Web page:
Before the recession, North Carolina had an unemployment rate near 4.5 percent. At the peak of the recession the jobless rate in our state reached 11.4 percent, seventh highest in the nation. N.C. State University economist Mike Walden explains why.
There’ve been two great migrations in our history. The first was the movement from rural areas to the cities. And the second was the shift out of the cities to the suburbs. Now some analysts are saying we’re in the middle of the next big migration, a return to the city. N.C. State University economist Mike Walden explains what they mean.
There are many measures of inflation, and each has its pluses and minuses. Federal officials are looking at a change in the inflation calculation that could help our federal budget. N.C. State University economist Mike Walden explains.
There will undoubtedly be a lot of talk this year on the campaign trail about closing tax loopholes as a way to help fix the federal budget. What are tax loopholes? And how easy will they be to close? N.C. State University economist Mike Walden weighs in.
There’s some evidence that bartering is making a comeback. Of course, with bartering rather than using money to buy something, there’s a direct exchange of products or services between people without any money changing hands. N.C. State University economist Mike Walden considers whether the rise of bartering is a response to our economic conditions.
In today’s economy, is spending money to obtain a college degree worthwhile? And if so, are there caveats to that generalization? N.C. State University economist Mike Walden answers, pointing out factors prospective college students should consider as they decide whether college will work for them.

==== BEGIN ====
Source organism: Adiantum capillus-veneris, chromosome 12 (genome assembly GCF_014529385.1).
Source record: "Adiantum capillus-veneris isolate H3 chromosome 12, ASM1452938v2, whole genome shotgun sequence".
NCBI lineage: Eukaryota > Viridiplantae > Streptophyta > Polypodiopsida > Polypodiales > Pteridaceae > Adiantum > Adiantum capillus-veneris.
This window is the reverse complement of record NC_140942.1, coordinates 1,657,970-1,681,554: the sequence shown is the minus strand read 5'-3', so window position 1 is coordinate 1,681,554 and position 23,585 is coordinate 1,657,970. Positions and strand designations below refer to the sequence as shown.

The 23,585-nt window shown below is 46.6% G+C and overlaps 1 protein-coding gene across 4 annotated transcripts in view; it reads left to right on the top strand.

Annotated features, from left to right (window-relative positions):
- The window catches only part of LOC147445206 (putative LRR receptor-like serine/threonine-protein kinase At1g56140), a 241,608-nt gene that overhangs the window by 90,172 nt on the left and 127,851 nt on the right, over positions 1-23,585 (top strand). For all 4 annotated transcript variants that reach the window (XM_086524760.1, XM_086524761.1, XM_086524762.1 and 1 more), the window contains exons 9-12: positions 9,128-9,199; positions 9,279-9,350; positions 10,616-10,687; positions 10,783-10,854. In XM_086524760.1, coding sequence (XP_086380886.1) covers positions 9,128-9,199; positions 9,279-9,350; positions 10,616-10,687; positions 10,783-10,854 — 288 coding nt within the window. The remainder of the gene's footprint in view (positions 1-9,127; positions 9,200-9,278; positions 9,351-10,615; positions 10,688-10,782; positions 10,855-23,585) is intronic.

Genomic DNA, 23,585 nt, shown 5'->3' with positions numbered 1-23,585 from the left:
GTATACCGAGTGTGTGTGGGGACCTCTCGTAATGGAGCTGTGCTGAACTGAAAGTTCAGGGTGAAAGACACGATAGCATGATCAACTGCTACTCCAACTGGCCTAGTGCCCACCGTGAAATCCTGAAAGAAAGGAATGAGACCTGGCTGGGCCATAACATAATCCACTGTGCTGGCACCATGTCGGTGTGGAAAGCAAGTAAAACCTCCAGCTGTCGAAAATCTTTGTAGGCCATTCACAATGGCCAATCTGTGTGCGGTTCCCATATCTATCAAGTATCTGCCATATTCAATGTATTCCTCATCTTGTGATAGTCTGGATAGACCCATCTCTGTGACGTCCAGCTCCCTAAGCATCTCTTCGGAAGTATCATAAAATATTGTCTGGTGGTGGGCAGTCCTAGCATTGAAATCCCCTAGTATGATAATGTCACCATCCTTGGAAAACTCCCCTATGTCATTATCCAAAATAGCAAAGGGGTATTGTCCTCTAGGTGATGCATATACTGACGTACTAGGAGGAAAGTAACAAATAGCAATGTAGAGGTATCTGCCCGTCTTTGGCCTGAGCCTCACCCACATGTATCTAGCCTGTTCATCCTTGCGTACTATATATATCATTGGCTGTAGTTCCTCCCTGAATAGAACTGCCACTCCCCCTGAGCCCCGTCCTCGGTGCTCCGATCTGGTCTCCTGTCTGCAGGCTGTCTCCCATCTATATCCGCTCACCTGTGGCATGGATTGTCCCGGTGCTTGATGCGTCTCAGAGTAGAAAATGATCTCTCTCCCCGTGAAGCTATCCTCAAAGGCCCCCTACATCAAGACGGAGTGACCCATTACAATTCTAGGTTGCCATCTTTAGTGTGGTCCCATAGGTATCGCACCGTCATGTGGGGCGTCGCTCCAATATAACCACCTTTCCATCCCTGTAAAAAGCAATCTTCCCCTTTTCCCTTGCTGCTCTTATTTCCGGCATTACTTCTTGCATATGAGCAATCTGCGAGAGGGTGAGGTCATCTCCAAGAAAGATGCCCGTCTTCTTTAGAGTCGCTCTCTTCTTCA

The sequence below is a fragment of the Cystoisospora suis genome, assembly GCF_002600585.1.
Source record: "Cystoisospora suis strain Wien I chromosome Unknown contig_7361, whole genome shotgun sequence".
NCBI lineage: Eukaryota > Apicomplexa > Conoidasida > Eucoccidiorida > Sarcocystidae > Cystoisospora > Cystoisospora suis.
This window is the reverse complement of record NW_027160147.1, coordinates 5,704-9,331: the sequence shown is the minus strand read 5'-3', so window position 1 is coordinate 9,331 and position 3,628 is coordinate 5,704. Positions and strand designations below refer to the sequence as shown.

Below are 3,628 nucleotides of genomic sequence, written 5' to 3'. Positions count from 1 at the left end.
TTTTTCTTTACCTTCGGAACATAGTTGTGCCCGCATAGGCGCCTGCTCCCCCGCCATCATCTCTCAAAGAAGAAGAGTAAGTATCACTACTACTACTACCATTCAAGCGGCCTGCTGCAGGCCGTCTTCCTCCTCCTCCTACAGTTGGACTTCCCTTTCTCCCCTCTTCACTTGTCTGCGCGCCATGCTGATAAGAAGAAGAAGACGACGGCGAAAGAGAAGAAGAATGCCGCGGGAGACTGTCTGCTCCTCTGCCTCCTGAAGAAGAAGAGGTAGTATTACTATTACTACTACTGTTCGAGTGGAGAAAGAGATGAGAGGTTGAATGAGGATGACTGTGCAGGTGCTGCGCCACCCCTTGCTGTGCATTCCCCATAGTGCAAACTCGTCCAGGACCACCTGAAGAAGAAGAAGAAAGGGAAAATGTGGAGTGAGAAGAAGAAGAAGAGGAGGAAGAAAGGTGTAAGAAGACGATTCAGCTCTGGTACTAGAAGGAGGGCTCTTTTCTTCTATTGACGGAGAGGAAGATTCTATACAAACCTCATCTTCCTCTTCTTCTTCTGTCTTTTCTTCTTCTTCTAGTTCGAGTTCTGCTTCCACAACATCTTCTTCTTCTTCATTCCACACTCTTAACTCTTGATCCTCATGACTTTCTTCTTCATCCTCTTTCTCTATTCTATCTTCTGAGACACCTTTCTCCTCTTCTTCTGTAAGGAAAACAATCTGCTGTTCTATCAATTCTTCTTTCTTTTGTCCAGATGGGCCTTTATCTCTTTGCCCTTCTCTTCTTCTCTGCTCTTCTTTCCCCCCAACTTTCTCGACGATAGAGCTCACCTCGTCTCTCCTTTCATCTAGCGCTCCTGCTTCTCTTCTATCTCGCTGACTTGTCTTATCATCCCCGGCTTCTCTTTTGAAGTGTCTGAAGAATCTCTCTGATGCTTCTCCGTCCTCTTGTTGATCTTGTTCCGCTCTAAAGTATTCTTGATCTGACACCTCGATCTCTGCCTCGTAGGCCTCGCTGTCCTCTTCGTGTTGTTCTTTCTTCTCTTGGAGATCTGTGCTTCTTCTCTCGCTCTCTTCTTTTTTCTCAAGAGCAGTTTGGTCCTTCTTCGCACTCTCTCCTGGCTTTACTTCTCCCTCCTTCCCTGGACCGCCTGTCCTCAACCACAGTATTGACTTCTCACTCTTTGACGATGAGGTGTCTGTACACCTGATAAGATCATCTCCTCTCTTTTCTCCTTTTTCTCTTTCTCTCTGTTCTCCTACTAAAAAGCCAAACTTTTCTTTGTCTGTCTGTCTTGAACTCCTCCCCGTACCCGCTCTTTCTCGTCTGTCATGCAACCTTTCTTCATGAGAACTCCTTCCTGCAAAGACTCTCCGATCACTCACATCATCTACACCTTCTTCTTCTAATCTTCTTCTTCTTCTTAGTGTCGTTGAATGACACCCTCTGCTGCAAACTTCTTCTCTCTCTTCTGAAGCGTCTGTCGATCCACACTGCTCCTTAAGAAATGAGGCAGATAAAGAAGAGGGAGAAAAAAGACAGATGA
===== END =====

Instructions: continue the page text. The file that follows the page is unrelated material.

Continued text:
A new book argues that renting has replaced owning for many people and that this is not a bad thing. N.C. State University economist Mike Walden explains the author’s reasoning.
Elections in France and Greece have again raised questions about the financial stability of the European Union and the future of the common currency called the euro. Might Europe reach a point where member countries each go back to their own currency? N.C. State University economist Mike Walden answers.
The latest national jobs report showed 115,000 net new non-farm jobs created last month. This resulted in a reduction in the unemployment rate from 8.2 percent to 8.1 percent. But 500,000 people also dropped out of the labor force. So was this a positive or a negative report? N.C. State University economist Mike Walden responds.
Traditional bricks-and-mortar retailers and online sellers continue to battle for the consumer dollar. N.C. State University economist Mike Walden outlines the latest in this head-to-head confrontation.